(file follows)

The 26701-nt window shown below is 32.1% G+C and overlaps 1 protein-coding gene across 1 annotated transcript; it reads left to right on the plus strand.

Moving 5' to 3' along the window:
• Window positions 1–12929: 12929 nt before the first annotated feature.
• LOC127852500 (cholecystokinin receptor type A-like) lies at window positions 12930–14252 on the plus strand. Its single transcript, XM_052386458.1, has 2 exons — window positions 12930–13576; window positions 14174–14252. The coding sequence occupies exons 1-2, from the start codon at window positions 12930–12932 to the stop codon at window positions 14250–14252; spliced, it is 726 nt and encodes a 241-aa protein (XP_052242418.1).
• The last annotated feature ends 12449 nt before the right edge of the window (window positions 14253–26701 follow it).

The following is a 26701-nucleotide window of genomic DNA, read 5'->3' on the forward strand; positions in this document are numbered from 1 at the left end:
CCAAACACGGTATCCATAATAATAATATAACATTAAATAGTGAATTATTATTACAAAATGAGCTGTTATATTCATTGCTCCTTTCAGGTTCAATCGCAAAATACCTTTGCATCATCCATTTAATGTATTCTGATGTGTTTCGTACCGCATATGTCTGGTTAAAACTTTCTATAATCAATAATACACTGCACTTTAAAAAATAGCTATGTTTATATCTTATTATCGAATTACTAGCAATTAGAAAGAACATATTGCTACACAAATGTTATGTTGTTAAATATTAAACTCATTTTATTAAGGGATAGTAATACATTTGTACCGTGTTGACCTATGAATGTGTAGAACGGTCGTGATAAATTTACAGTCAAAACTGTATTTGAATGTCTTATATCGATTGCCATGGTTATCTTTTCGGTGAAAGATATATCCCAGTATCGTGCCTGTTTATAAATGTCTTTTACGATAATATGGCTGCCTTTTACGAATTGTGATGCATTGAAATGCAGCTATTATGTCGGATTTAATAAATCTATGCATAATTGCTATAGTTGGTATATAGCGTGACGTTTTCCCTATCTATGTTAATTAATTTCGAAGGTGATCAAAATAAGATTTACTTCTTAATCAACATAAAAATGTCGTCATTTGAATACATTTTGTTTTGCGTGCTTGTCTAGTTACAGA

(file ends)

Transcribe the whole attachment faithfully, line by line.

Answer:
The 26701-nt window shown below is 32.1% G+C and overlaps 1 protein-coding gene across 1 annotated transcript; it reads left to right on the plus strand.

Moving 5' to 3' along the window:
• Window positions 1–12929: 12929 nt before the first annotated feature.
• LOC127852500 (cholecystokinin receptor type A-like) lies at window positions 12930–14252 on the plus strand. Its single transcript, XM_052386458.1, has 2 exons — window positions 12930–13576; window positions 14174–14252. The coding sequence occupies exons 1-2, from the start codon at window positions 12930–12932 to the stop codon at window positions 14250–14252; spliced, it is 726 nt and encodes a 241-aa protein (XP_052242418.1).
• The last annotated feature ends 12449 nt before the right edge of the window (window positions 14253–26701 follow it).

The following is a 26701-nucleotide window of genomic DNA, read 5'->3' on the forward strand; positions in this document are numbered from 1 at the left end:
CCAAACACGGTATCCATAATAATAATATAACATTAAATAGTGAATTATTATTACAAAATGAGCTGTTATATTCATTGCTCCTTTCAGGTTCAATCGCAAAATACCTTTGCATCATCCATTTAATGTATTCTGATGTGTTTCGTACCGCATATGTCTGGTTAAAACTTTCTATAATCAATAATACACTGCACTTTAAAAAATAGCTATGTTTATATCTTATTATCGAATTACTAGCAATTAGAAAGAACATATTGCTACACAAATGTTATGTTGTTAAATATTAAACTCATTTTATTAAGGGATAGTAATACATTTGTACCGTGTTGACCTATGAATGTGTAGAACGGTCGTGATAAATTTACAGTCAAAACTGTATTTGAATGTCTTATATCGATTGCCATGGTTATCTTTTCGGTGAAAGATATATCCCAGTATCGTGCCTGTTTATAAATGTCTTTTACGATAATATGGCTGCCTTTTACGAATTGTGATGCATTGAAATGCAGCTATTATGTCGGATTTAATAAATCTATGCATAATTGCTATAGTTGGTATATAGCGTGACGTTTTCCCTATCTATGTTAATTAATTTCGAAGGTGATCAAAATAAGATTTACTTCTTAATCAACATAAAAATGTCGTCATTTGAATACATTTTGTTTTGCGTGCTTGTCTAGTTACAGA